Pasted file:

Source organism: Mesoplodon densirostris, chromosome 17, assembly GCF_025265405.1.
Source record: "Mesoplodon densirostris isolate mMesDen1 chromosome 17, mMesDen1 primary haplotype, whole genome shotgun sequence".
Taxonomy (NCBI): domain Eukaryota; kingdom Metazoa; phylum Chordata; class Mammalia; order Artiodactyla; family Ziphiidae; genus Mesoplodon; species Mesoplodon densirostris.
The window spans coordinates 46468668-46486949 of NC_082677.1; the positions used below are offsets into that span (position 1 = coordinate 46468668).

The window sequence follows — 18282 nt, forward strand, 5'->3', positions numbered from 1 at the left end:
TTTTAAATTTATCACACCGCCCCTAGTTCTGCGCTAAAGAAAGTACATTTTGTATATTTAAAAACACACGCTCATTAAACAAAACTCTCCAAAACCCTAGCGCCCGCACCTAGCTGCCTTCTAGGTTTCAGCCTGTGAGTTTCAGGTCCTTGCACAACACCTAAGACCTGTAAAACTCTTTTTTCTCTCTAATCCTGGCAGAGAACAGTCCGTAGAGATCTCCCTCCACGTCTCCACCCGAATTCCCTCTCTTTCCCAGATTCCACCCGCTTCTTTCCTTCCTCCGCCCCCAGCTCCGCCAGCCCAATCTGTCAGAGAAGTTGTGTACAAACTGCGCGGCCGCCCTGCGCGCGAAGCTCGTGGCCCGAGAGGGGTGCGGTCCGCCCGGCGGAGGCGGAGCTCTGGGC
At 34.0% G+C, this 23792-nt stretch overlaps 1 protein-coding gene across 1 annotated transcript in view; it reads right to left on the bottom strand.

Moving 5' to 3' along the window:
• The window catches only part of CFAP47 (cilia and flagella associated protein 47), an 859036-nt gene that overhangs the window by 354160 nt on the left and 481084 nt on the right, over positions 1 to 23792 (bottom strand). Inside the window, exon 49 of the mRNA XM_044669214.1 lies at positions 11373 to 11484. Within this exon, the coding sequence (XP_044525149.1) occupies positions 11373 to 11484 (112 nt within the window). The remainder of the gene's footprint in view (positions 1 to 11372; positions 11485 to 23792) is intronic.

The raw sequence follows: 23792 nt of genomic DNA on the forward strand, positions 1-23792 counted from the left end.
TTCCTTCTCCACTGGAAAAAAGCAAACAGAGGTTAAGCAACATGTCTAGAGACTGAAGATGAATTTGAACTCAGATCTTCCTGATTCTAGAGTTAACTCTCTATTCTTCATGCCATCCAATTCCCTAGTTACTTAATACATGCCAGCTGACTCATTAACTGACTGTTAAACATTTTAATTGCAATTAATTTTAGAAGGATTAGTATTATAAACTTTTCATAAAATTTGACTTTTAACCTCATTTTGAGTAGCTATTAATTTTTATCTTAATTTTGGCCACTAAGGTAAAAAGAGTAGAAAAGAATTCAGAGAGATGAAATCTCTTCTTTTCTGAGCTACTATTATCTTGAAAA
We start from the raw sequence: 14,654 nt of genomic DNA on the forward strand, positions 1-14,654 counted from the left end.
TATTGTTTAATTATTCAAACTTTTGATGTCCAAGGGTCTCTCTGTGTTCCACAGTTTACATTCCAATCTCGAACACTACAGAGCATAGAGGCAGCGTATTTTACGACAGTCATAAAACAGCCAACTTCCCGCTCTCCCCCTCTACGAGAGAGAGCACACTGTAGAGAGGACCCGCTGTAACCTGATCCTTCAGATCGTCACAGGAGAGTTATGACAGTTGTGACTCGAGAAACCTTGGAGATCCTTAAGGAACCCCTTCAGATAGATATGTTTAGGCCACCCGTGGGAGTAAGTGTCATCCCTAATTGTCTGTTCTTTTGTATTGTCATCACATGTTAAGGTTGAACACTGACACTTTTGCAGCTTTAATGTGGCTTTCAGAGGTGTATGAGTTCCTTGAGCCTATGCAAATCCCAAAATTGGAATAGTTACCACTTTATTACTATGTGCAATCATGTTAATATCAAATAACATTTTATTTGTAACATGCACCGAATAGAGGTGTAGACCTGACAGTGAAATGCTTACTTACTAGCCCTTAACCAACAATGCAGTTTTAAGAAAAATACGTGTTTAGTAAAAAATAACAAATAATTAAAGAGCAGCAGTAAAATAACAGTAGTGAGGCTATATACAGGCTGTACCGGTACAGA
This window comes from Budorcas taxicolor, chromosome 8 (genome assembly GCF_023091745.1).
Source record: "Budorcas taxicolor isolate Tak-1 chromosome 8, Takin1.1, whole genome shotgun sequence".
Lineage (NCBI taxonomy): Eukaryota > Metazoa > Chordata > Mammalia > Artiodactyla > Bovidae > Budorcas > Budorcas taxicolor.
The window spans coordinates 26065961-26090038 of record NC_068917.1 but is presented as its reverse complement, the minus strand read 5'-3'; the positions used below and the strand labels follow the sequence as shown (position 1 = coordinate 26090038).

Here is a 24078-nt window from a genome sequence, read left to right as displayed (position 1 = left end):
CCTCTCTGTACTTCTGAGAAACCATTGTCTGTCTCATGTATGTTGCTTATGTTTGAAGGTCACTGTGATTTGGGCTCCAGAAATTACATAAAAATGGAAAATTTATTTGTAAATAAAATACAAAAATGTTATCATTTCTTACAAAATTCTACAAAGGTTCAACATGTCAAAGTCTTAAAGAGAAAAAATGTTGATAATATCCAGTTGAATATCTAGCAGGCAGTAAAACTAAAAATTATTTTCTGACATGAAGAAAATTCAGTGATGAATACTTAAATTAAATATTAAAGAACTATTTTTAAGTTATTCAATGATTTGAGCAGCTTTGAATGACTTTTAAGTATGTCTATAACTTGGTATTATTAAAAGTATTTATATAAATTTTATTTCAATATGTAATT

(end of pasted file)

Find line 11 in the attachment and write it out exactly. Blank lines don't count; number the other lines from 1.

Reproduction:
TTCCTTCTCCACTGGAAAAAAGCAAACAGAGGTTAAGCAACATGTCTAGAGACTGAAGATGAATTTGAACTCAGATCTTCCTGATTCTAGAGTTAACTCTCTATTCTTCATGCCATCCAATTCCCTAGTTACTTAATACATGCCAGCTGACTCATTAACTGACTGTTAAACATTTTAATTGCAATTAATTTTAGAAGGATTAGTATTATAAACTTTTCATAAAATTTGACTTTTAACCTCATTTTGAGTAGCTATTAATTTTTATCTTAATTTTGGCCACTAAGGTAAAAAGAGTAGAAAAGAATTCAGAGAGATGAAATCTCTTCTTTTCTGAGCTACTATTATCTTGAAAA